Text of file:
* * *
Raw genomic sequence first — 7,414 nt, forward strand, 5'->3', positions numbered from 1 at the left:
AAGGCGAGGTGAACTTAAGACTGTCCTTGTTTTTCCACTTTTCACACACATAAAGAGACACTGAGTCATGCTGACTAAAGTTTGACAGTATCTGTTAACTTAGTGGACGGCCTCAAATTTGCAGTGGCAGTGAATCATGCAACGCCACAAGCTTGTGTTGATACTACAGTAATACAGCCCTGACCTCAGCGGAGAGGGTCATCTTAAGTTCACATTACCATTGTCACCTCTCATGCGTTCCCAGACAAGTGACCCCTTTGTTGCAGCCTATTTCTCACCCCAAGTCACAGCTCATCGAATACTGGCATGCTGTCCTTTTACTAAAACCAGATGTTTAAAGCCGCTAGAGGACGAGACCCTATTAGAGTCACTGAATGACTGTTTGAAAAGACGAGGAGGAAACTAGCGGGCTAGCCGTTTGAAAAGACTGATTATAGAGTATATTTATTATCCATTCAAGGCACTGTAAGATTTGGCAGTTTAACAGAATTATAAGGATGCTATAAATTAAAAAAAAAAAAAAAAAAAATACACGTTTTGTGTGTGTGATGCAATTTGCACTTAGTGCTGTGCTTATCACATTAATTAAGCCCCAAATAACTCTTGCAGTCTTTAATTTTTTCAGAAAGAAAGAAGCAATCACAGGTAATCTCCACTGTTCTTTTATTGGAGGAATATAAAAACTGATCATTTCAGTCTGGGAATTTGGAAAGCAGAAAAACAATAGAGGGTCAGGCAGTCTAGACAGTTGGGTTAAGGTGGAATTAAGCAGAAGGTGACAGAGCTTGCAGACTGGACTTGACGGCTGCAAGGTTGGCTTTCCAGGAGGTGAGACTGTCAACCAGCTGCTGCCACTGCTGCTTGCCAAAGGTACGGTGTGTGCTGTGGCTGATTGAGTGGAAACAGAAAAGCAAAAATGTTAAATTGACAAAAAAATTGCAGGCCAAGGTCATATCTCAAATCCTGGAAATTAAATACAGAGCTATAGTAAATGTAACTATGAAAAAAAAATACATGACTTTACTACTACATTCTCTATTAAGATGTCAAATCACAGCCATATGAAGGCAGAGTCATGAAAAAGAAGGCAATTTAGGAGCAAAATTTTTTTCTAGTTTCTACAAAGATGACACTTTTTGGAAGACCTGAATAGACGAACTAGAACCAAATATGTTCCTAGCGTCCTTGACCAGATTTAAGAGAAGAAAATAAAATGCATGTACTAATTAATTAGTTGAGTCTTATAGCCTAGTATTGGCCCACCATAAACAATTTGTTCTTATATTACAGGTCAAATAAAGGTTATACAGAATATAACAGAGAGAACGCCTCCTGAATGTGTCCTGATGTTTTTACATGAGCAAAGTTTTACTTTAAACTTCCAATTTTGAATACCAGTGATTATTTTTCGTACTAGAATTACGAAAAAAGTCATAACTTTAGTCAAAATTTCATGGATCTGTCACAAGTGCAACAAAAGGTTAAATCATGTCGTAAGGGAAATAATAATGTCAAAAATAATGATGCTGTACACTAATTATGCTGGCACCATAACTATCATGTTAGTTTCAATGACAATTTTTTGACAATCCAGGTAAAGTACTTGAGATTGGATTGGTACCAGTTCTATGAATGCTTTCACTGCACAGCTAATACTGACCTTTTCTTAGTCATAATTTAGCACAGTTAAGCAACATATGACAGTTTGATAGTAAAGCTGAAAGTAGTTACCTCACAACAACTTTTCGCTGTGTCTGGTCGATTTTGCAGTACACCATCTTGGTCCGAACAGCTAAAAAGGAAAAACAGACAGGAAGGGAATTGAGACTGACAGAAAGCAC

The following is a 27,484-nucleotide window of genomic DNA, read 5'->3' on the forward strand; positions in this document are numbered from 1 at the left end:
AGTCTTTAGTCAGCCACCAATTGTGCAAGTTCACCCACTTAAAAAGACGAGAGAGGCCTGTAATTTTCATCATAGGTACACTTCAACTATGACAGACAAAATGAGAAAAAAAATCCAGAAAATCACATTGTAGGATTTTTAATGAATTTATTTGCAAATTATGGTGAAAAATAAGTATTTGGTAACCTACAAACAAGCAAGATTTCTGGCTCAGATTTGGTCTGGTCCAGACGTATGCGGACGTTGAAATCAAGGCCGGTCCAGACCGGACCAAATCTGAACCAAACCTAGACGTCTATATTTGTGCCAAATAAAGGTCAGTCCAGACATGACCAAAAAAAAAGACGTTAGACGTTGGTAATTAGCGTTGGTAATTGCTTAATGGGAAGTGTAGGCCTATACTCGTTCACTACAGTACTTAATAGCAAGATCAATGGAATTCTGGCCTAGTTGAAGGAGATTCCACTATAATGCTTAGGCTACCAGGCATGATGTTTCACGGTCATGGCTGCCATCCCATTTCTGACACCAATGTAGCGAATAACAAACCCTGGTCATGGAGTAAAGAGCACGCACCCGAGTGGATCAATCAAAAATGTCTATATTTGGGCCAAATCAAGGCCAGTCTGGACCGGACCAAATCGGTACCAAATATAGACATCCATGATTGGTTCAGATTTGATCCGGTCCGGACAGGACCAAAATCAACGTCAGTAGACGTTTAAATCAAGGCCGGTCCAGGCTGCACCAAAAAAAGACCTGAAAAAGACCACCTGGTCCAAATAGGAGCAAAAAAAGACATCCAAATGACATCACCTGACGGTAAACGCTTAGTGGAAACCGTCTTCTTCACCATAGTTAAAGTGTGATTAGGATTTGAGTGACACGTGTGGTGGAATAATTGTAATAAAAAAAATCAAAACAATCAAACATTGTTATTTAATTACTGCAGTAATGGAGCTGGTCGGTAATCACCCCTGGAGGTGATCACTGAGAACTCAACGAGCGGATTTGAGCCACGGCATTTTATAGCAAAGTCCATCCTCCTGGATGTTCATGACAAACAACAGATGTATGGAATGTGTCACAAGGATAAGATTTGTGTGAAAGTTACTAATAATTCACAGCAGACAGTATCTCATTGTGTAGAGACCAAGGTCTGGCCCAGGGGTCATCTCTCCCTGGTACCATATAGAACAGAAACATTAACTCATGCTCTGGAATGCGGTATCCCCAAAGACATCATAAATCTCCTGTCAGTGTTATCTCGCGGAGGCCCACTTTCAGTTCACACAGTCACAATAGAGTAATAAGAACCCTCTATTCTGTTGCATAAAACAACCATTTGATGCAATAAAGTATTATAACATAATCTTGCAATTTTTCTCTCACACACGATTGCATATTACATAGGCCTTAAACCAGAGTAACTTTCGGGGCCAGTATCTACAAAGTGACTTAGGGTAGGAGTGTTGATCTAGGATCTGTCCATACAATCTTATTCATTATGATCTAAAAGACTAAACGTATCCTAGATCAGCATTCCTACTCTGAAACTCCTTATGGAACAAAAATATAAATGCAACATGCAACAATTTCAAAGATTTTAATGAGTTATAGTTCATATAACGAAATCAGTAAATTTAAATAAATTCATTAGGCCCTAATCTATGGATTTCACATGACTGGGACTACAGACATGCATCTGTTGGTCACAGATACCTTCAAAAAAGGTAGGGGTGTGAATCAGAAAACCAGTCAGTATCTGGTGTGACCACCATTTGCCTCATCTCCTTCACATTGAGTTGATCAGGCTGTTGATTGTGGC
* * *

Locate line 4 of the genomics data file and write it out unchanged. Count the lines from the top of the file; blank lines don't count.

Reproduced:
AGTCTTTAGTCAGCCACCAATTGTGCAAGTTCACCCACTTAAAAAGACGAGAGAGGCCTGTAATTTTCATCATAGGTACACTTCAACTATGACAGACAAAATGAGAAAAAAAATCCAGAAAATCACATTGTAGGATTTTTAATGAATTTATTTGCAAATTATGGTGAAAAATAAGTATTTGGTAACCTACAAACAAGCAAGATTTCTGGCTCAGATTTGGTCTGGTCCAGACGTATGCGGACGTTGAAATCAAGGCCGGTCCAGACCGGACCAAATCTGAACCAAACCTAGACGTCTATATTTGTGCCAAATAAAGGTCAGTCCAGACATGACCAAAAAAAAAGACGTTAGACGTTGGTAATTAGCGTTGGTAATTGCTTAATGGGAAGTGTAGGCCTATACTCGTTCACTACAGTACTTAATAGCAAGATCAATGGAATTCTGGCCTAGTTGAAGGAGATTCCACTATAATGCTTAGGCTACCAGGCATGATGTTTCACGGTCATGGCTGCCATCCCATTTCTGACACCAATGTAGCGAATAACAAACCCTGGTCATGGAGTAAAGAGCACGCACCCGAGTGGATCAATCAAAAATGTCTATATTTGGGCCAAATCAAGGCCAGTCTGGACCGGACCAAATCGGTACCAAATATAGACATCCATGATTGGTTCAGATTTGATCCGGTCCGGACAGGACCAAAATCAACGTCAGTAGACGTTTAAATCAAGGCCGGTCCAGGCTGCACCAAAAAAAGACCTGAAAAAGACCACCTGGTCCAAATAGGAGCAAAAAAAGACATCCAAATGACATCACCTGACGGTAAACGCTTAGTGGAAACCGTCTTCTTCACCATAGTTAAAGTGTGATTAGGATTTGAGTGACACGTGTGGTGGAATAATTGTAATAAAAAAAATCAAAACAATCAAACATTGTTATTTAATTACTGCAGTAATGGAGCTGGTCGGTAATCACCCCTGGAGGTGATCACTGAGAACTCAACGAGCGGATTTGAGCCACGGCATTTTATAGCAAAGTCCATCCTCCTGGATGTTCATGACAAACAACAGATGTATGGAATGTGTCACAAGGATAAGATTTGTGTGAAAGTTACTAATAATTCACAGCAGACAGTATCTCATTGTGTAGAGACCAAGGTCTGGCCCAGGGGTCATCTCTCCCTGGTACCATATAGAACAGAAACATTAACTCATGCTCTGGAATGCGGTATCCCCAAAGACATCATAAATCTCCTGTCAGTGTTATCTCGCGGAGGCCCACTTTCAGTTCACACAGTCACAATAGAGTAATAAGAACCCTCTATTCTGTTGCATAAAACAACCATTTGATGCAATAAAGTATTATAACATAATCTTGCAATTTTTCTCTCACACACGATTGCATATTACATAGGCCTTAAACCAGAGTAACTTTCGGGGCCAGTATCTACAAAGTGACTTAGGGTAGGAGTGTTGATCTAGGATCTGTCCATACAATCTTATTCATTATGATCTAAAAGACTAAACGTATCCTAGATCAGCATTCCTACTCTGAAACTCCTTATGGAACAAAAATATAAATGCAACATGCAACAATTTCAAAGATTTTAATGAGTTATAGTTCATATAACGAAATCAGTAAATTTAAATAAATTCATTAGGCCCTAATCTATGGATTTCACATGACTGGGACTACAGACATGCATCTGTTGGTCACAGATACCTTCAAAAAAGGTAGGGGTGTGAATCAGAAAACCAGTCAGTATCTGGTGTGACCACCATTTGCCTCATCTCCTTCACATTGAGTTGATCAGGCTGTTGATTGTGGC